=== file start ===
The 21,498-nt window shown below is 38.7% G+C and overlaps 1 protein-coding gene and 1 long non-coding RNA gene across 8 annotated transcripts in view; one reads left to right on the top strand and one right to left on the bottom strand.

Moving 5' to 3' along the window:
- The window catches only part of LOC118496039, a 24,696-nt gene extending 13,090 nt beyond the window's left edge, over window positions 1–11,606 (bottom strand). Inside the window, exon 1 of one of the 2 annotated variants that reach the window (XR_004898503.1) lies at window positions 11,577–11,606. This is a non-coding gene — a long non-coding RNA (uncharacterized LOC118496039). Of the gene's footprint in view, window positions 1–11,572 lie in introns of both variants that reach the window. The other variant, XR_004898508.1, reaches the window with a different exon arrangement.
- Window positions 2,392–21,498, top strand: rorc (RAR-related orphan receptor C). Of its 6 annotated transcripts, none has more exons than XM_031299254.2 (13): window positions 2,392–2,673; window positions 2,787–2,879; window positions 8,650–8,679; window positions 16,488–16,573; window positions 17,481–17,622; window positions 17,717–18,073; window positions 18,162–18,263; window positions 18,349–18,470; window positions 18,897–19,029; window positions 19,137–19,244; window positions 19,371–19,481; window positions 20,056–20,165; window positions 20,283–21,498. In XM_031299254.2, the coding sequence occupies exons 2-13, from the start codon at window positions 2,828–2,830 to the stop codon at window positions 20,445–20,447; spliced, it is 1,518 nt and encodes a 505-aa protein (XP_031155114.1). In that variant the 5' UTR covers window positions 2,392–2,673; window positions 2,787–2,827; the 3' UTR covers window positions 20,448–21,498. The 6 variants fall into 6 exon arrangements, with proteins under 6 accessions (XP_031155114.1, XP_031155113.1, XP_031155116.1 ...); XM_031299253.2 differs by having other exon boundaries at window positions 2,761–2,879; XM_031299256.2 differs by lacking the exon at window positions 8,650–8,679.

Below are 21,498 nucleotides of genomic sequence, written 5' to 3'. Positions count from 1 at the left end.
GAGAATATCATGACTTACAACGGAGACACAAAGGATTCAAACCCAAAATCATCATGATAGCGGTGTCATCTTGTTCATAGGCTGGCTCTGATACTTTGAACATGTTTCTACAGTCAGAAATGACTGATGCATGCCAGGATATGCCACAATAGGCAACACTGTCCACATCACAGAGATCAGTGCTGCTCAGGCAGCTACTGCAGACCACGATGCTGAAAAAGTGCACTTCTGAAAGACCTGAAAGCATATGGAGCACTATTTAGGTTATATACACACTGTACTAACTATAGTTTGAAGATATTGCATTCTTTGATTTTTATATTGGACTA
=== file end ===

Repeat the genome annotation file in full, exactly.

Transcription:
The 21,498-nt window shown below is 38.7% G+C and overlaps 1 protein-coding gene and 1 long non-coding RNA gene across 8 annotated transcripts in view; one reads left to right on the top strand and one right to left on the bottom strand.

Moving 5' to 3' along the window:
- The window catches only part of LOC118496039, a 24,696-nt gene extending 13,090 nt beyond the window's left edge, over window positions 1–11,606 (bottom strand). Inside the window, exon 1 of one of the 2 annotated variants that reach the window (XR_004898503.1) lies at window positions 11,577–11,606. This is a non-coding gene — a long non-coding RNA (uncharacterized LOC118496039). Of the gene's footprint in view, window positions 1–11,572 lie in introns of both variants that reach the window. The other variant, XR_004898508.1, reaches the window with a different exon arrangement.
- Window positions 2,392–21,498, top strand: rorc (RAR-related orphan receptor C). Of its 6 annotated transcripts, none has more exons than XM_031299254.2 (13): window positions 2,392–2,673; window positions 2,787–2,879; window positions 8,650–8,679; window positions 16,488–16,573; window positions 17,481–17,622; window positions 17,717–18,073; window positions 18,162–18,263; window positions 18,349–18,470; window positions 18,897–19,029; window positions 19,137–19,244; window positions 19,371–19,481; window positions 20,056–20,165; window positions 20,283–21,498. In XM_031299254.2, the coding sequence occupies exons 2-13, from the start codon at window positions 2,828–2,830 to the stop codon at window positions 20,445–20,447; spliced, it is 1,518 nt and encodes a 505-aa protein (XP_031155114.1). In that variant the 5' UTR covers window positions 2,392–2,673; window positions 2,787–2,827; the 3' UTR covers window positions 20,448–21,498. The 6 variants fall into 6 exon arrangements, with proteins under 6 accessions (XP_031155114.1, XP_031155113.1, XP_031155116.1 ...); XM_031299253.2 differs by having other exon boundaries at window positions 2,761–2,879; XM_031299256.2 differs by lacking the exon at window positions 8,650–8,679.

Below are 21,498 nucleotides of genomic sequence, written 5' to 3'. Positions count from 1 at the left end.
GAGAATATCATGACTTACAACGGAGACACAAAGGATTCAAACCCAAAATCATCATGATAGCGGTGTCATCTTGTTCATAGGCTGGCTCTGATACTTTGAACATGTTTCTACAGTCAGAAATGACTGATGCATGCCAGGATATGCCACAATAGGCAACACTGTCCACATCACAGAGATCAGTGCTGCTCAGGCAGCTACTGCAGACCACGATGCTGAAAAAGTGCACTTCTGAAAGACCTGAAAGCATATGGAGCACTATTTAGGTTATATACACACTGTACTAACTATAGTTTGAAGATATTGCATTCTTTGATTTTTATATTGGACTA